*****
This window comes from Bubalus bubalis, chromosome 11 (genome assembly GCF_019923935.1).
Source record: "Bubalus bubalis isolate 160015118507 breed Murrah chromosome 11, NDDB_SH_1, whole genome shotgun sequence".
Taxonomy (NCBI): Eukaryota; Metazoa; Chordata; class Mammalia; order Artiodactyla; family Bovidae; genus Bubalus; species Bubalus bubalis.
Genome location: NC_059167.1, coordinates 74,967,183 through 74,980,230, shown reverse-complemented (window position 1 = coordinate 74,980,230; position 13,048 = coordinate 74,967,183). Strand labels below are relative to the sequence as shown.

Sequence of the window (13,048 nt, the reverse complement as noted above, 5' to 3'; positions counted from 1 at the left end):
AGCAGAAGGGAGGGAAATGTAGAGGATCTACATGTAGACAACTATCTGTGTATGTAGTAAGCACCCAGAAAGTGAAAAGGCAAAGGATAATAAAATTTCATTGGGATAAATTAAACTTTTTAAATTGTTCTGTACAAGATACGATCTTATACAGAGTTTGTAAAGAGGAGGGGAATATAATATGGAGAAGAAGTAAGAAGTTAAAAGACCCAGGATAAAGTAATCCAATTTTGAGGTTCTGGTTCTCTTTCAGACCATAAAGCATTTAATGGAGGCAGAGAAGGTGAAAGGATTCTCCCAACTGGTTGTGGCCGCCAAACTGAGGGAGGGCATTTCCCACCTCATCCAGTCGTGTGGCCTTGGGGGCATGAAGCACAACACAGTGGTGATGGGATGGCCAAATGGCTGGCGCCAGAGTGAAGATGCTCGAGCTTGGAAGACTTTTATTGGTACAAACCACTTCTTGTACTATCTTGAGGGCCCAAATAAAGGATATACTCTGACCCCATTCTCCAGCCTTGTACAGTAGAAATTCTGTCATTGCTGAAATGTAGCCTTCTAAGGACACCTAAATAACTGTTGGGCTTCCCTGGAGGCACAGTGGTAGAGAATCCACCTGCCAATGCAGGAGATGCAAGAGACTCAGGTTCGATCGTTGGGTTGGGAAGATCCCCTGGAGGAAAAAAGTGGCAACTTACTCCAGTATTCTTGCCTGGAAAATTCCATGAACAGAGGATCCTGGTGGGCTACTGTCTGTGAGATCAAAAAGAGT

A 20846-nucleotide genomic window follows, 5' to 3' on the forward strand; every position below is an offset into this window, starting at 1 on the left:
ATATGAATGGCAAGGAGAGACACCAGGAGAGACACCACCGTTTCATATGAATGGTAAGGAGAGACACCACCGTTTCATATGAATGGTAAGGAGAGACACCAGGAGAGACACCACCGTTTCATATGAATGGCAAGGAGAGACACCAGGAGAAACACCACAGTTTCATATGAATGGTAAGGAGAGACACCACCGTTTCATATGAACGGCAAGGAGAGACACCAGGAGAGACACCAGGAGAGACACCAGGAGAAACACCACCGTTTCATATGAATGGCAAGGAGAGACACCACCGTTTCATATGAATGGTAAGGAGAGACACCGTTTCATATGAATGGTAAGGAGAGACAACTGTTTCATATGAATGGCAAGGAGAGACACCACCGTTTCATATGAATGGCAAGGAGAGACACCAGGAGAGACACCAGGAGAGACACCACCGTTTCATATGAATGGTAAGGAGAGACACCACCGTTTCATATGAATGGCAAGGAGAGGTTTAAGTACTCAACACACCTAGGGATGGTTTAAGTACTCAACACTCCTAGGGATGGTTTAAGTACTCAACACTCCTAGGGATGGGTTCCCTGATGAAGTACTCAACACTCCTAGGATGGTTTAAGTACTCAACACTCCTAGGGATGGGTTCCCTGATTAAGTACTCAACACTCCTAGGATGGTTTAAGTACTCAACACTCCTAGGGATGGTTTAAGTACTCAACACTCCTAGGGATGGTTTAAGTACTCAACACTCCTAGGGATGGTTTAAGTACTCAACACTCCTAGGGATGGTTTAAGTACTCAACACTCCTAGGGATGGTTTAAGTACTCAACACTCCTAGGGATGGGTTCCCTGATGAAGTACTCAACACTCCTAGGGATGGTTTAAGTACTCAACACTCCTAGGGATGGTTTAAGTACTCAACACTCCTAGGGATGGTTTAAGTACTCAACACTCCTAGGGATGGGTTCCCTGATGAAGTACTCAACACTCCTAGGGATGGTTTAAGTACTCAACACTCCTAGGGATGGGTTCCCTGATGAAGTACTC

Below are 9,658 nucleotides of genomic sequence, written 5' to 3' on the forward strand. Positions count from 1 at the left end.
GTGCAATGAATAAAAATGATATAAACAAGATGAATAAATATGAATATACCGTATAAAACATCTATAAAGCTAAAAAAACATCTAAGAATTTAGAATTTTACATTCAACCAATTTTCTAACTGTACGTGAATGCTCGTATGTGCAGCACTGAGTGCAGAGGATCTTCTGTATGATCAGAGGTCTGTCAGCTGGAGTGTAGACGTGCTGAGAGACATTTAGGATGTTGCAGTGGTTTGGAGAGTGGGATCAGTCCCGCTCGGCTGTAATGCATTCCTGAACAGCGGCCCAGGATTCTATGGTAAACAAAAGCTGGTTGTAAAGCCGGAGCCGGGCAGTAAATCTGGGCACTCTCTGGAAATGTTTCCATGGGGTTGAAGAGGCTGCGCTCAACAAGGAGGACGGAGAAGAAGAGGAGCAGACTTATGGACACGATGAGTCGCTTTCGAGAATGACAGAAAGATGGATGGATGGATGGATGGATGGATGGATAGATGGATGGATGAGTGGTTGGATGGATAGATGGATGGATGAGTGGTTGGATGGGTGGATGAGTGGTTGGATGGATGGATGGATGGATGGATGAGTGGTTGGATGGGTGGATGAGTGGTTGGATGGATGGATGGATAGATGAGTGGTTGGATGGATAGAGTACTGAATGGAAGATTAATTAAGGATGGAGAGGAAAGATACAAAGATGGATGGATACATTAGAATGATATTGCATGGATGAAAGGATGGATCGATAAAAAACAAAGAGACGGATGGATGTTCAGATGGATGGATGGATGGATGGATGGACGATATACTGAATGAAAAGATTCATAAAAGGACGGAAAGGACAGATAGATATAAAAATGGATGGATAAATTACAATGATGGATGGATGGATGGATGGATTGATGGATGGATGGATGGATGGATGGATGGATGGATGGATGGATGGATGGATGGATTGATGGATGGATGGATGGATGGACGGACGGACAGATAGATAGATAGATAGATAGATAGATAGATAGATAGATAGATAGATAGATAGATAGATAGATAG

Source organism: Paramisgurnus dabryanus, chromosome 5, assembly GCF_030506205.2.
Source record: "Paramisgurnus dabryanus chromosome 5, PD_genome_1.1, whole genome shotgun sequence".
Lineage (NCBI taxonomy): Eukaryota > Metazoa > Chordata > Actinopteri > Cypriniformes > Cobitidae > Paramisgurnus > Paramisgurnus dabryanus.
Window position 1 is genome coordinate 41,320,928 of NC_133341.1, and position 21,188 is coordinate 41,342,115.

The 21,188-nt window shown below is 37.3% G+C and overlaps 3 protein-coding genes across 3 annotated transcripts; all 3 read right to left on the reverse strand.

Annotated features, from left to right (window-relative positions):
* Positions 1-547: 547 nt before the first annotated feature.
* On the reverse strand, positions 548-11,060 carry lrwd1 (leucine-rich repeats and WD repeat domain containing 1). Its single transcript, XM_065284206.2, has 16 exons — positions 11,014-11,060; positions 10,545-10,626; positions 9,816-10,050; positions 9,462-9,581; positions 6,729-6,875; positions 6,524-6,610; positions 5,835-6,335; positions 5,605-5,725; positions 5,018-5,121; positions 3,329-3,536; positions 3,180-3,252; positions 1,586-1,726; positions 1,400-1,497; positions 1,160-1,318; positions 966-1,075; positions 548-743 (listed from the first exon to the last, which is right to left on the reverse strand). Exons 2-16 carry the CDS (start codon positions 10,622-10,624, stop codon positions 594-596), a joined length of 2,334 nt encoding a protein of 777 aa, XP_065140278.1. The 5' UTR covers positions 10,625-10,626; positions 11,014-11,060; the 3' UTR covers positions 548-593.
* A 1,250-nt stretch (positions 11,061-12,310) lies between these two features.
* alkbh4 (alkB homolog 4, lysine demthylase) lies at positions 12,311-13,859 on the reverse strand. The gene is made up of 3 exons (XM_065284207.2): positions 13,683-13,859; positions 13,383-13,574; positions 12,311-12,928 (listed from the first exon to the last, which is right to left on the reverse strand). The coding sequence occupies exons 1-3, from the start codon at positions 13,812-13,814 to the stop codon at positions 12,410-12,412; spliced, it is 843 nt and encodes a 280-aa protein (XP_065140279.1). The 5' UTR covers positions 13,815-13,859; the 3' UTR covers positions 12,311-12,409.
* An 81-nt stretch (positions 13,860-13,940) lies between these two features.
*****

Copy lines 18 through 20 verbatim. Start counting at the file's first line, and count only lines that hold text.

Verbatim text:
* On the reverse strand, positions 548-11,060 carry lrwd1 (leucine-rich repeats and WD repeat domain containing 1). Its single transcript, XM_065284206.2, has 16 exons — positions 11,014-11,060; positions 10,545-10,626; positions 9,816-10,050; positions 9,462-9,581; positions 6,729-6,875; positions 6,524-6,610; positions 5,835-6,335; positions 5,605-5,725; positions 5,018-5,121; positions 3,329-3,536; positions 3,180-3,252; positions 1,586-1,726; positions 1,400-1,497; positions 1,160-1,318; positions 966-1,075; positions 548-743 (listed from the first exon to the last, which is right to left on the reverse strand). Exons 2-16 carry the CDS (start codon positions 10,622-10,624, stop codon positions 594-596), a joined length of 2,334 nt encoding a protein of 777 aa, XP_065140278.1. The 5' UTR covers positions 10,625-10,626; positions 11,014-11,060; the 3' UTR covers positions 548-593.
* A 1,250-nt stretch (positions 11,061-12,310) lies between these two features.
* alkbh4 (alkB homolog 4, lysine demthylase) lies at positions 12,311-13,859 on the reverse strand. The gene is made up of 3 exons (XM_065284207.2): positions 13,683-13,859; positions 13,383-13,574; positions 12,311-12,928 (listed from the first exon to the last, which is right to left on the reverse strand). The coding sequence occupies exons 1-3, from the start codon at positions 13,812-13,814 to the stop codon at positions 12,410-12,412; spliced, it is 843 nt and encodes a 280-aa protein (XP_065140279.1). The 5' UTR covers positions 13,815-13,859; the 3' UTR covers positions 12,311-12,409.